The Nanny (1965 film)
|Directed by||Seth Holt|
|Produced by||Jimmy Sangster|
|Written by||Jimmy Sangster|
|Music by||Richard Rodney Bennett|
|Distributed by||Warner-Pathé Distributors (UK)|
20th Century Fox (US)
|7 November 1965 (UK)|
27 October 1965 (US)
|Box office||$2 million (US/ Canada)|
The Nanny is a 1965 British suspense film directed by Seth Holt, and starring Bette Davis, Wendy Craig, and Jill Bennett. Davis appears as a supposedly devoted nanny caring for a 10-year-old boy recently discharged from a home for disturbed children. It is based on the novel of the same title by Evelyn Piper (a pseudonym for Merriam Modell), and the film was scored by Richard Rodney Bennett. The film was made by Hammer Film Productions at Elstree Studios.
Joey spends two years at a school for emotionally disturbed children after being blamed for drowning his younger sister Susy. The school's headmaster informs Joey's father, Bill, that his son harbors an intense dislike of middle-aged women. This extends to the family's nanny, whom Joey distrusts and disrespects.
When Joey returns home, he refuses to eat the meals Nanny prepares because he suspects she may poison him. He abandons the room Nanny has decorated for him and moves to one with a strong lock on its door. Joey's rude behavior upsets his neurotic mother, Virginia, who is prone to melancholy and crying spells, still grieving the death of Susy. Nanny comforts Virginia as she did when she cared for her and her sister Pen when they were children.
In a flashback, Susy accidentally dropped her doll in the bath. She tried to retrieve it by reaching behind the shower curtain but fell into the tub. Nanny entered the bathroom and absently turned on the tap by reaching through the closed shower curtain without looking inside. Unable to summon Susy for her bath, Nanny searched for her. When she returned to the bathroom, she found Susy floating face down in the water. Her mind snapped and she bathed the girl's lifeless body. Joey witnessed this but Nanny did not see him. Eventually she realized that Joey knows that she caused Susy's death.
Joey persuades Bobbie Medman, the 14-year-old daughter of a doctor living in the flat above, to witness a cruel prank: he places a doll face down in the bathtub, opens the tap, and persuades Nanny to turn the spigot off. She is aghast when sees the floating doll because it reminds her of finding Susy after she drowned in the bath. Later, Joey appears at Bobbie's window dripping wet and claims that Nanny tried to drown him.
Bill is a Queen's Messenger who is frequently away on business. He flies to Beirut for a few days after seeing Joey's hostility toward Nanny fail to subside. Joey refuses to eat the steak and kidney pie Nanny has cooked for him, so she spoon-feeds Virginia the pie which she has laced with poison. After Virginia falls ill and is taken to hospital, Joey is blamed for the incident. Joey's Aunt Pen, who has a weak heart as a result of childhood rheumatic fever, comes to babysit him.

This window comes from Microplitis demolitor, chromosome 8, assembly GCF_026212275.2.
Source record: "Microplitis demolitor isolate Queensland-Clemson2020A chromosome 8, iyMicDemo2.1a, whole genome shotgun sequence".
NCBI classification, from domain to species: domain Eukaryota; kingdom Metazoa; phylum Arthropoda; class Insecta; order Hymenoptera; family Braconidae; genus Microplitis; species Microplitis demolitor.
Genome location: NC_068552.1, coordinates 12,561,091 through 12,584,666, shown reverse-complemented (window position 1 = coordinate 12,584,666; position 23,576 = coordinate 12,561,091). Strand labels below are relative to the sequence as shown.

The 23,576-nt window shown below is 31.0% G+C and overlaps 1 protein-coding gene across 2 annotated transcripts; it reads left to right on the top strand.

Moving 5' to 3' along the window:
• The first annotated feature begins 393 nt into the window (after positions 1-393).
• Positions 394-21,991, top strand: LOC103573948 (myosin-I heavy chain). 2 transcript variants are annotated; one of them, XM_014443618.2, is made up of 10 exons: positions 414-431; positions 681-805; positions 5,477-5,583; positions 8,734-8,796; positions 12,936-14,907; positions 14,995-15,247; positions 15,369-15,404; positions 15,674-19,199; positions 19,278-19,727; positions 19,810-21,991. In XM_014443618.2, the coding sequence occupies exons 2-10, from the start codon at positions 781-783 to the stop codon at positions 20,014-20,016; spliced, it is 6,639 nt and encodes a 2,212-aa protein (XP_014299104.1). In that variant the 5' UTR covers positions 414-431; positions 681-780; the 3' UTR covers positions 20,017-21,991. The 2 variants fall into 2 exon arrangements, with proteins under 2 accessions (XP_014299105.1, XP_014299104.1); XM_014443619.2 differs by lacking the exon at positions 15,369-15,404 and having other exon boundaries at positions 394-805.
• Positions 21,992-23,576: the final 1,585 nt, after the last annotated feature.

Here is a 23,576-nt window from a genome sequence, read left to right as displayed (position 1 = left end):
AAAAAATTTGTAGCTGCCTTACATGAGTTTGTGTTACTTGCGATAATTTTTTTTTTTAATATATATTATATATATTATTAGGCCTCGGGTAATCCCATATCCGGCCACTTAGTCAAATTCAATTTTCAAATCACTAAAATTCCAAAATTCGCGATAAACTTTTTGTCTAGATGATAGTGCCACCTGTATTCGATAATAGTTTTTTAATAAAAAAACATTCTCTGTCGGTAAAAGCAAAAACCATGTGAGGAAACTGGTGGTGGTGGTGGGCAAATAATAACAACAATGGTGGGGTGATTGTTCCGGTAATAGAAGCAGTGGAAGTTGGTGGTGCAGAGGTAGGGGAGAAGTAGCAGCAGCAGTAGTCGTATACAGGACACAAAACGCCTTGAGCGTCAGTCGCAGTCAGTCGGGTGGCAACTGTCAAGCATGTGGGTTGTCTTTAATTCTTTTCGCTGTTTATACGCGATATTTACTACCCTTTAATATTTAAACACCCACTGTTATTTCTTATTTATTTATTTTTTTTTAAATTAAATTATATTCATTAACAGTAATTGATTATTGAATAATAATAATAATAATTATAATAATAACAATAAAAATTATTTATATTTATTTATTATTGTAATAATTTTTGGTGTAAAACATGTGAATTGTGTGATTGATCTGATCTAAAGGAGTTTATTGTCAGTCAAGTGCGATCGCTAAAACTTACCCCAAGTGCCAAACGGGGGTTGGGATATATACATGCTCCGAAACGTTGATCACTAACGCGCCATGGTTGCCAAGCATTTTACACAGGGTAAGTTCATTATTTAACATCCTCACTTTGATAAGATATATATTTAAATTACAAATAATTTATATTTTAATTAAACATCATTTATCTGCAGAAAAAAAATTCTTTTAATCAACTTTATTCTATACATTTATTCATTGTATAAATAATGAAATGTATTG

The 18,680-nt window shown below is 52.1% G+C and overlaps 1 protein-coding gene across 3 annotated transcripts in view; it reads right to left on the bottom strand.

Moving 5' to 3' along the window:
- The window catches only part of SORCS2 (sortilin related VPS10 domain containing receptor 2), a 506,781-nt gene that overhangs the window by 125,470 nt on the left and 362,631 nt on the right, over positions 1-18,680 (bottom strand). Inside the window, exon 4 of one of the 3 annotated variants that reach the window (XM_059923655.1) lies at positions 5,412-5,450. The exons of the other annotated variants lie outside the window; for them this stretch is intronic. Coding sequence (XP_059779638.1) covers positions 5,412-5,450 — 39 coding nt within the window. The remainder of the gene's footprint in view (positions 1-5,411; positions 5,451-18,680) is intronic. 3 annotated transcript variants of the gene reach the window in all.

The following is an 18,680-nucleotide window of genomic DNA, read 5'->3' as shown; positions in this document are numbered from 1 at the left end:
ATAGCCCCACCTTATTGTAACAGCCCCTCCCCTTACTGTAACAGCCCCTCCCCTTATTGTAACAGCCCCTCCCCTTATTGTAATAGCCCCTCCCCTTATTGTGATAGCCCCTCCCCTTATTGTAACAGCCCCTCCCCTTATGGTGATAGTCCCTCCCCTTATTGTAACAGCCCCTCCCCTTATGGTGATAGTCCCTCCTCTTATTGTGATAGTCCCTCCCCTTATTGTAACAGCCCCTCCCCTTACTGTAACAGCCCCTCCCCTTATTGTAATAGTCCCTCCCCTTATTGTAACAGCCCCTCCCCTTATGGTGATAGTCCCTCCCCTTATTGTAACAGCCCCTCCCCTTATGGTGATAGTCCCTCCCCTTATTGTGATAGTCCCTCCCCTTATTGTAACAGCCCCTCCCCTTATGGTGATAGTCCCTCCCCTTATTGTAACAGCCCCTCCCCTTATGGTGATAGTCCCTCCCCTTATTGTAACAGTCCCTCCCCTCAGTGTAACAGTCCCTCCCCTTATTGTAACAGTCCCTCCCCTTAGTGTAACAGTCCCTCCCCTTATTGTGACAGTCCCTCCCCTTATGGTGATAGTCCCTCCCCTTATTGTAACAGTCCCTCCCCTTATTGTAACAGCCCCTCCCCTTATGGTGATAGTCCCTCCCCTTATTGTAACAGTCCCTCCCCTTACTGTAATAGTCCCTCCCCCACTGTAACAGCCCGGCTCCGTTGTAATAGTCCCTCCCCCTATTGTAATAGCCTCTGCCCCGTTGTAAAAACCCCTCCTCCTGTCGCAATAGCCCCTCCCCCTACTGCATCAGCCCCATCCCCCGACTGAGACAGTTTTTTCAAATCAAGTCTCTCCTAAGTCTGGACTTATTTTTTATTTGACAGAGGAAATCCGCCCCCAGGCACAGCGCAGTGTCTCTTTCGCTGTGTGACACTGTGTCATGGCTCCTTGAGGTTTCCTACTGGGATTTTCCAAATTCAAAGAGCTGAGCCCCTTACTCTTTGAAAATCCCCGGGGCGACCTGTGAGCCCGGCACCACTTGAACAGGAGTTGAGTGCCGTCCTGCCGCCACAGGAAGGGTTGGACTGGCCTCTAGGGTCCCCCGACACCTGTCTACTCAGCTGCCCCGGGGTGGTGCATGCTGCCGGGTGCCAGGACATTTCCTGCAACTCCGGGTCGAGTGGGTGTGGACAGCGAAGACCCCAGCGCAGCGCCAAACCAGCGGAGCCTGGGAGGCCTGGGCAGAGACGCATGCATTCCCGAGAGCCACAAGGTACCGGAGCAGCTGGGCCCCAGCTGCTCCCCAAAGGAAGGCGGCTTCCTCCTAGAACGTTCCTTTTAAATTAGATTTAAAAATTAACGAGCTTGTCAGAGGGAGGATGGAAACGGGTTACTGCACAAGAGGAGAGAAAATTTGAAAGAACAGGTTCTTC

Pen wakes during the night and finds Nanny standing outside Joey's door holding a pillow. Nanny claims the pillow is an extra one for Joey, but Pen remembers she would not allow her and Virginia to have pillows when they were children. Suspecting Nanny intends to suffocate Joey, Pen asks her what really happened earlier when Joey emerged from the bathroom soaking wet. She gets over-excited and has a heart attack, but Nanny snatches her heart medicine from her.
As Pen lies dying, Nanny tells her she was a single mother who was called to the deathbed of her daughter, Janet, who died from an illegal abortion. Already shaken, she returned home to find Susy's body, which drove her over the edge. Nanny says she cannot let Joey live for fear that someone may believe his story and put nannies' livelihoods at risk because people entrust their children to them. When Nanny finishes her speech, Pen is dead.
Nanny tries to enter Joey's bedroom, but his alarm system wakes him and he tries to escape. Nanny grabs him by the ankle, causing him to fall and knocking him unconscious. She carries him into the bathtub and fills it with water. Soon the memory of finding Susy's body returns and Nanny pulls Joey from the tub.
Dr Medman visits Virginia's hospital room and explains that Nanny is mentally ill and will receive long-term care. Virginia discovers Joey is at the hospital and would like to see her. She tells him she knows everything about Nanny. Joey is no longer sullen; instead he hugs his mother and behaves like a joyful ten-year-old boy.
|William Dix||Joey Fane|
|Wendy Craig||Virginia "Virgie" Fane|
|Jill Bennett||Aunt Pen|
|James Villiers||Bill Fane|
|Pamela Franklin||Bobbie Medman|
|Jack Watling||Dr. Medman|
|Maurice Denham||Dr. Beamaster|
|Alfred Burke||Dr. Wills|
|Angharad Aubrey||Susy Fane|
This section needs expansion. You can help by adding to it. (December 2015)
According to Fox records, the film needed to earn $1,300,000 in rentals to break even and made $2,175,000, meaning it made a profit.
The movie screening rights were sold to American television for nearly $400,000.
- Solomon, Aubrey. Twentieth Century Fox: A Corporate and Financial History (The Scarecrow Filmmakers Series). Lanham, Maryland: Scarecrow Press, 1989. ISBN 978-0-8108-4244-1. p230 Please note figures are rentals not total gross. See also "Top Grossers of 1965", Variety, 5 January 1966 p 36
- "The Nanny - Rotten Tomatoes". Rotten Tomatoes. Retrieved 16 August 2012. CS1 maint: discouraged parameter (link)
- Guarisco, Donald. "The Nanny (1965) - Review - AllMovie". AllMovie. Retrieved 16 August 2012. CS1 maint: discouraged parameter (link)
- Silverman, Stephen M (1988). The Fox that got away : the last days of the Zanuck dynasty at Twentieth Century-Fox. L. Stuart. p. 324.
- Tom Johnson and Deborah Del Vecchio, Hammer Films: An Exhaustive Filmography, McFarland, 1996 p.258